Posted by: Joe | Jan 11, 2021 3:35:40 PM

I think the speech and debate clause seems to preclude being "questioned", i.e. subject to perhaps criminal sanction. But if Section 3 of the 25th is to be reconciled with the text of the S&D clause, which it would have to be coming later in time, it must mean that participating in insurrection (let's leave inciting out of it for a moment) has to do *something*. If you engage in insurrection on the Senate floor (assuming we agree that it is insurrection - perhaps getting on C-SPAN and giving orders to attack fellow Senators and giving live updates on their location in the building for example), you may not be "questioned", but if Prof. Magliocca is right and Section 3 is self executing, you immediately are no longer a Senator. If it is not self executing, some entity - the Senator's state governor, the Senate itself, etc. could expel them, regardless of the S&D Clause. Otherwise, engaging in insurrection or rebellion gets a free pass if engaged in on the House or Senate floor, which would seem like the exact opposite result we would want.

Posted by: anonandoff | Jan 11, 2021 1:44:41 PM

The 14th is an amendment.

If an amendment is a clear clash with a previous provision, it wins out. Such is the purpose of an amendment. To change the existing rules.

OTOH, if there is "air" between the two, the general rule is to avoid a clash. So, e.g., the 21st Amendment has been interpreted not to give state discretion over liquor the meaning that equal protection or free speech is overridden.

I'm also not sure how "other place" limits the SAME place, that is expulsion by the Senate. It is clearly a separation of powers security. Speech can be "questioned" in the same place. Joseph McCarthy was censured.

Posted by: Joe | Jan 11, 2021 1:28:57 PM

I think removing would run into serious problems with the Speech or Debate Clause, (art. 1, sec. 6, cl. 1).

shall in all Cases, except Treason, Felony and Breach of the Peace, be privileged from Arrest during their attendance at the Session of their Respective Houses, and in going to and from the same; and for any Speech or Debate in either House, they shall not be questioned in any other Place.

That second clause has no exception for treason/felony/breach of the peace, and "ANY OTHER PLACE" seems to me to preclude removal based on speeches, basically entirely.

Posted by: to anonandoff | Jan 11, 2021 10:56:28 AM

Any thoughts on expelling Senators such as Cruz or Hawley based on Section 3? "Senator" is clearly mentioned so 1) is not at issue. 2) Would be harder since they arguably did less to incite, although you could argue that their speeches before the insurrection, their arguments in Congress, and their comments afterwards, could be "aid and comfort" although I would take this to mean more material support. Clause 3) analysis would remain the same I suppose, but the Senate would have to agree to bar the doors or not count their vote, or Texas or Missouri governors would have to treat this as a vacancy and appoint a replacement / hold a new election for it to have any teeth. Is the Senate now 50/48?

Posted by: anonandoff | Jan 11, 2021 4:10:09 AM

Perhaps this was the basis for Pence ordering the National Guard deployment during the insurrection.

Posted by: arthur | Jan 10, 2021 8:29:54 PM

I suspect that the technical legal merits of this argument is secondary. With Trump leaving office in 10 days, as a matter of long-term constitutional design it would be deeply problematic to have a method of removing the president from office on the say-so of a five-vote majority of the Supreme Court, circumventing the 2/3 Senate majority requirement of impeachment and the 2/3 of both houses requirement under the 25th Amend. At the same time, I hope someone mentions this to the commander at STRATCOM--just in case Trump decides to nuke Iran or China on his way out and they need some plausible reason to label that order unlawful.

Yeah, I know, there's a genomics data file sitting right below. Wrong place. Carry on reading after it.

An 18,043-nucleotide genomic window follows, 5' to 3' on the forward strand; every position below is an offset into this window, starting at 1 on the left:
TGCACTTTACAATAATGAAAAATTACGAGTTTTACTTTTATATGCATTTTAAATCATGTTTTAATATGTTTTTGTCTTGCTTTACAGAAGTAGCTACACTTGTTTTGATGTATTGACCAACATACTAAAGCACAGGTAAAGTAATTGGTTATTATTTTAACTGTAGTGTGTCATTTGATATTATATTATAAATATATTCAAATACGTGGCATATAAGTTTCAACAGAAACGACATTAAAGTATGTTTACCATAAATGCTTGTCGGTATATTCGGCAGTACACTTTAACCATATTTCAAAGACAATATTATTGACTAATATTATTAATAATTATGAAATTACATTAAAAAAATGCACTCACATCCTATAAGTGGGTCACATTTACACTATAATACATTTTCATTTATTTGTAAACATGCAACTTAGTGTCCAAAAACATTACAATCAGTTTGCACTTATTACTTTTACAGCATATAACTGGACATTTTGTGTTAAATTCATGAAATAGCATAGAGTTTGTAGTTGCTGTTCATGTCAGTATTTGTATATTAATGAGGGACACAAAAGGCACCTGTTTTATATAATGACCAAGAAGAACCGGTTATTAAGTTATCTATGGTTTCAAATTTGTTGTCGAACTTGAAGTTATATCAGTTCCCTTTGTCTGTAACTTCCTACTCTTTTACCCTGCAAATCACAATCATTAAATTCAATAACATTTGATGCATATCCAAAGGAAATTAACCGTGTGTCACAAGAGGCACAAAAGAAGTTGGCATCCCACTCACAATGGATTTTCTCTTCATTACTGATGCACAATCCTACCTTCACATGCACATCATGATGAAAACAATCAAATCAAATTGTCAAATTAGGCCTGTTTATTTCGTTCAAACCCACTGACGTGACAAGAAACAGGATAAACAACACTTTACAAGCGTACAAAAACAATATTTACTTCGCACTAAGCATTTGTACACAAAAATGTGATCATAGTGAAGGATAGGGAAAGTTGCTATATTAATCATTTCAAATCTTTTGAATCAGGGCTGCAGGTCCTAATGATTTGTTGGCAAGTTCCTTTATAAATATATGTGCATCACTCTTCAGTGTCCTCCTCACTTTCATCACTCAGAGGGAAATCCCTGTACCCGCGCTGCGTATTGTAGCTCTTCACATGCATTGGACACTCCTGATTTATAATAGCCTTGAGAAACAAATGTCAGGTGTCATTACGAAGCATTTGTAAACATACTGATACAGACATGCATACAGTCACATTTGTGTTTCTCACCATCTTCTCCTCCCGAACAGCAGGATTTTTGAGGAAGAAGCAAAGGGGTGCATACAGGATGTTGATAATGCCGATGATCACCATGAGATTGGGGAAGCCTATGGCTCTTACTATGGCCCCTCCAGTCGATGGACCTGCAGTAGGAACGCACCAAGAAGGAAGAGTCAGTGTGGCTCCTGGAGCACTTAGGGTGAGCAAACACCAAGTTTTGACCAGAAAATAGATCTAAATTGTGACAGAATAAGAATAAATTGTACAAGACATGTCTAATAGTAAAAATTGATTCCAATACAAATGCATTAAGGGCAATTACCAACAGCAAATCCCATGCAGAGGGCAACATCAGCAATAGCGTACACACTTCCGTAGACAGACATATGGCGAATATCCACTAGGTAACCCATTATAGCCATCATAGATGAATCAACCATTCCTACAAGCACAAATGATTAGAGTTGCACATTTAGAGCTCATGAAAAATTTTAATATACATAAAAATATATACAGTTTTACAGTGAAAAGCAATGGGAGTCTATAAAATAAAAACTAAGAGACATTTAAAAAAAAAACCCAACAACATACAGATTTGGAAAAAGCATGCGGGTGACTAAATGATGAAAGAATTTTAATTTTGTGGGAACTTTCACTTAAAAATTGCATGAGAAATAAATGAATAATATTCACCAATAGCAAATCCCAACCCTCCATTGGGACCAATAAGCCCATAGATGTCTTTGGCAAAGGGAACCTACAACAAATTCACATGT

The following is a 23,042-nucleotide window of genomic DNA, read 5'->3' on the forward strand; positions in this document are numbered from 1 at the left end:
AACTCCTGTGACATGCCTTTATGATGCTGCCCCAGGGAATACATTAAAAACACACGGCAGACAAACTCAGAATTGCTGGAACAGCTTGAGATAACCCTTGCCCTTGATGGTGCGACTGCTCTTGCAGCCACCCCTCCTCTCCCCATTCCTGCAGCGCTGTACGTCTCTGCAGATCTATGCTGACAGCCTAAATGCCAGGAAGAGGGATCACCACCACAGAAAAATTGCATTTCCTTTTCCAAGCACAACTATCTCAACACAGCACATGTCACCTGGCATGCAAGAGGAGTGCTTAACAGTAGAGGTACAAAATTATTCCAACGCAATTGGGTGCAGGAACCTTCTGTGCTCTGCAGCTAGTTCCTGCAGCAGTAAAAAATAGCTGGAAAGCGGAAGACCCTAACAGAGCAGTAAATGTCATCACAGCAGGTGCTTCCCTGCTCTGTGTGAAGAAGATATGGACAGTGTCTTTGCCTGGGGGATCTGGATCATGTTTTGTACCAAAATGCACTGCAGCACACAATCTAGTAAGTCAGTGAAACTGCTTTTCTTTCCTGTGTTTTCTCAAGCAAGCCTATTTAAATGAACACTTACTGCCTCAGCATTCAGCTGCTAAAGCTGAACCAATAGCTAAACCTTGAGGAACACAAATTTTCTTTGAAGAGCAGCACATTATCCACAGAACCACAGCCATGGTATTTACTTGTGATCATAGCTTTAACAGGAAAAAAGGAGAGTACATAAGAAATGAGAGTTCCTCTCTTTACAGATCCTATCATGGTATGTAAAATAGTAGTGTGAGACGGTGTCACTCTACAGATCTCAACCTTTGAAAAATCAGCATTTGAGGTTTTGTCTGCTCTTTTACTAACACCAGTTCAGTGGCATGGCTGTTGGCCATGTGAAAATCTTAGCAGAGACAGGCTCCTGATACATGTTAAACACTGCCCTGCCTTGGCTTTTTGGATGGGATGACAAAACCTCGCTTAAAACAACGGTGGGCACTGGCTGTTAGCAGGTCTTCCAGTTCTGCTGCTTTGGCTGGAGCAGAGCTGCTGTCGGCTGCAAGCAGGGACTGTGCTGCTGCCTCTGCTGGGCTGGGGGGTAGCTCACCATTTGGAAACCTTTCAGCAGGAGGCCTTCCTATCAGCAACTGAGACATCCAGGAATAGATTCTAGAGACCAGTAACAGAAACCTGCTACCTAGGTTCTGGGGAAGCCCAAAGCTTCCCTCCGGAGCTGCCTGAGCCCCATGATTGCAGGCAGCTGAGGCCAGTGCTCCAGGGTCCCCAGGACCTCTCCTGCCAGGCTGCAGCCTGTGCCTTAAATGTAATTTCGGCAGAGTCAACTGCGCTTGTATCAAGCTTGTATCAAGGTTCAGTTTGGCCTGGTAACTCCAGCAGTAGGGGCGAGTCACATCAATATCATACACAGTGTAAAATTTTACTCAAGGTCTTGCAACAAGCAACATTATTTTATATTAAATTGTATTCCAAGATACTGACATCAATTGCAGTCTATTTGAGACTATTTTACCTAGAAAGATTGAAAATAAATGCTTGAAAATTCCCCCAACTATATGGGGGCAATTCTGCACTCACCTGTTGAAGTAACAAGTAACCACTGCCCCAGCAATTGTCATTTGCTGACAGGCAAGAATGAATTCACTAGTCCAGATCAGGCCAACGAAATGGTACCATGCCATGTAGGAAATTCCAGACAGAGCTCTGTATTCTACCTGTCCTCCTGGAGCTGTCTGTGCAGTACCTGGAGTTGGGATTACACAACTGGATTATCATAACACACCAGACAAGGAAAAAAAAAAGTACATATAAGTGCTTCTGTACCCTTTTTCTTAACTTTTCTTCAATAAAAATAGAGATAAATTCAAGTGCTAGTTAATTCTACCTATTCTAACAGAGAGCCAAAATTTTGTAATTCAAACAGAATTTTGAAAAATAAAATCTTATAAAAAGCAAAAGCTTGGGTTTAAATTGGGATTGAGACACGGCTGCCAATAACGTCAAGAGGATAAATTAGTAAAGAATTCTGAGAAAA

Posted by: TJ | Jan 10, 2021 2:23:40 PM

I think realistically we will need enabling legislation, but that can pass by majority vote. Democratic control will help prevent it from being blocked. Let's pass it so not only Trump, but others are properly dealt with per constitutional rules.

Let's also enforce the other 14A penalty that GM is concerned about. We can call him to testify when a big voting rights bill, one including 14A enforcement, is in the hearings stage.

Posted by: Joe | Jan 10, 2021 1:21:10 PM

And not to forget. If at all, it is about free speech. Speech, associated with criminal offence ? That is hell in the US. It does elevate seriously the threshold. Not really realistic.

Posted by: El roam | Jan 10, 2021 9:53:28 AM

Interesting issues. But how self executing ? The president, would invoke the Fifth amendment (due process). Those are findings must be determined by court or alike. This is a criminal offence. Clear one. It is not like impeachment, where many claim, that misconduct, doesn't have to be criminal one, or matching prescribed criminal conduct or article.

Worth noting, Section 3, Article III, I quote:

" Treason against the United States, shall consist only in levying War against them, or in adhering to their Enemies, giving them Aid and Comfort. No Person shall be convicted of Treason unless on the Testimony of two Witnesses to the same overt Act, or on Confession in open Court."

So, worse than rebellion or resurrection one may argue. And yet, we need testimony of two witnesses or confession in open court.

But above all:

The constitution, distinguishes clearly, not once, between the president, and other offices. Why to mention, senators, electors, VP, and other offices, and not the president? It has been omitted deliberately one may argue. For the author of the post, allegedly, wants to include the president, with other federal offices ? And senators and VP explicitly mentioned ? It should have been mentioned deliberately. Let alone, while Article II, vests all executive powers, in the president. Personally so.

This is more than bit problematic.


Posted by: El roam | Jan 10, 2021 9:47:28 AM